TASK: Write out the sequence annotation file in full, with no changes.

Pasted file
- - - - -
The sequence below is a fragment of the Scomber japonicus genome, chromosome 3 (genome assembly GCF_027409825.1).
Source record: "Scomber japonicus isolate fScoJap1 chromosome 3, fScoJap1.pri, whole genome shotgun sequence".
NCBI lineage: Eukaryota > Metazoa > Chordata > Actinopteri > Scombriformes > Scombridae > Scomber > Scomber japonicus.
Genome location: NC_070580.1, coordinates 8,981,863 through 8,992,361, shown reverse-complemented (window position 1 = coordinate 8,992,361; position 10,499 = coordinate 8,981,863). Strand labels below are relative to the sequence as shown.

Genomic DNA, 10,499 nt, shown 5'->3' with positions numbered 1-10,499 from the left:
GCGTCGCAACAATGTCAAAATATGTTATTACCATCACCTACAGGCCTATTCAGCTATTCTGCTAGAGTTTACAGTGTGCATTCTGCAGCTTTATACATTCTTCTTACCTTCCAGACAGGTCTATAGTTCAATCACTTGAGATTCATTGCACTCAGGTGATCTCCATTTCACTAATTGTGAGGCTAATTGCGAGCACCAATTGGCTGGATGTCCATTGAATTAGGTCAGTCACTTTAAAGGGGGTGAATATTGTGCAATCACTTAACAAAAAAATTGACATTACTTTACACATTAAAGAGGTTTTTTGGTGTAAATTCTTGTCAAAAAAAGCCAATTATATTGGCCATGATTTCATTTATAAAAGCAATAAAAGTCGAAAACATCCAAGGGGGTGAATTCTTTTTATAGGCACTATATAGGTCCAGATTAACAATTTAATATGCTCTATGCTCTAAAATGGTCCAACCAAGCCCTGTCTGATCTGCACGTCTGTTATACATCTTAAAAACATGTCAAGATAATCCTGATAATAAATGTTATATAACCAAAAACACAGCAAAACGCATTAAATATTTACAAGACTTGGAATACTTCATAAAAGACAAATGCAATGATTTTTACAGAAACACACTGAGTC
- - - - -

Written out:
The sequence below is a fragment of the Scomber japonicus genome, chromosome 3 (genome assembly GCF_027409825.1).
Source record: "Scomber japonicus isolate fScoJap1 chromosome 3, fScoJap1.pri, whole genome shotgun sequence".
NCBI lineage: Eukaryota > Metazoa > Chordata > Actinopteri > Scombriformes > Scombridae > Scomber > Scomber japonicus.
Genome location: NC_070580.1, coordinates 8,981,863 through 8,992,361, shown reverse-complemented (window position 1 = coordinate 8,992,361; position 10,499 = coordinate 8,981,863). Strand labels below are relative to the sequence as shown.

Genomic DNA, 10,499 nt, shown 5'->3' with positions numbered 1-10,499 from the left:
GCGTCGCAACAATGTCAAAATATGTTATTACCATCACCTACAGGCCTATTCAGCTATTCTGCTAGAGTTTACAGTGTGCATTCTGCAGCTTTATACATTCTTCTTACCTTCCAGACAGGTCTATAGTTCAATCACTTGAGATTCATTGCACTCAGGTGATCTCCATTTCACTAATTGTGAGGCTAATTGCGAGCACCAATTGGCTGGATGTCCATTGAATTAGGTCAGTCACTTTAAAGGGGGTGAATATTGTGCAATCACTTAACAAAAAAATTGACATTACTTTACACATTAAAGAGGTTTTTTGGTGTAAATTCTTGTCAAAAAAAGCCAATTATATTGGCCATGATTTCATTTATAAAAGCAATAAAAGTCGAAAACATCCAAGGGGGTGAATTCTTTTTATAGGCACTATATAGGTCCAGATTAACAATTTAATATGCTCTATGCTCTAAAATGGTCCAACCAAGCCCTGTCTGATCTGCACGTCTGTTATACATCTTAAAAACATGTCAAGATAATCCTGATAATAAATGTTATATAACCAAAAACACAGCAAAACGCATTAAATATTTACAAGACTTGGAATACTTCATAAAAGACAAATGCAATGATTTTTACAGAAACACACTGAGTC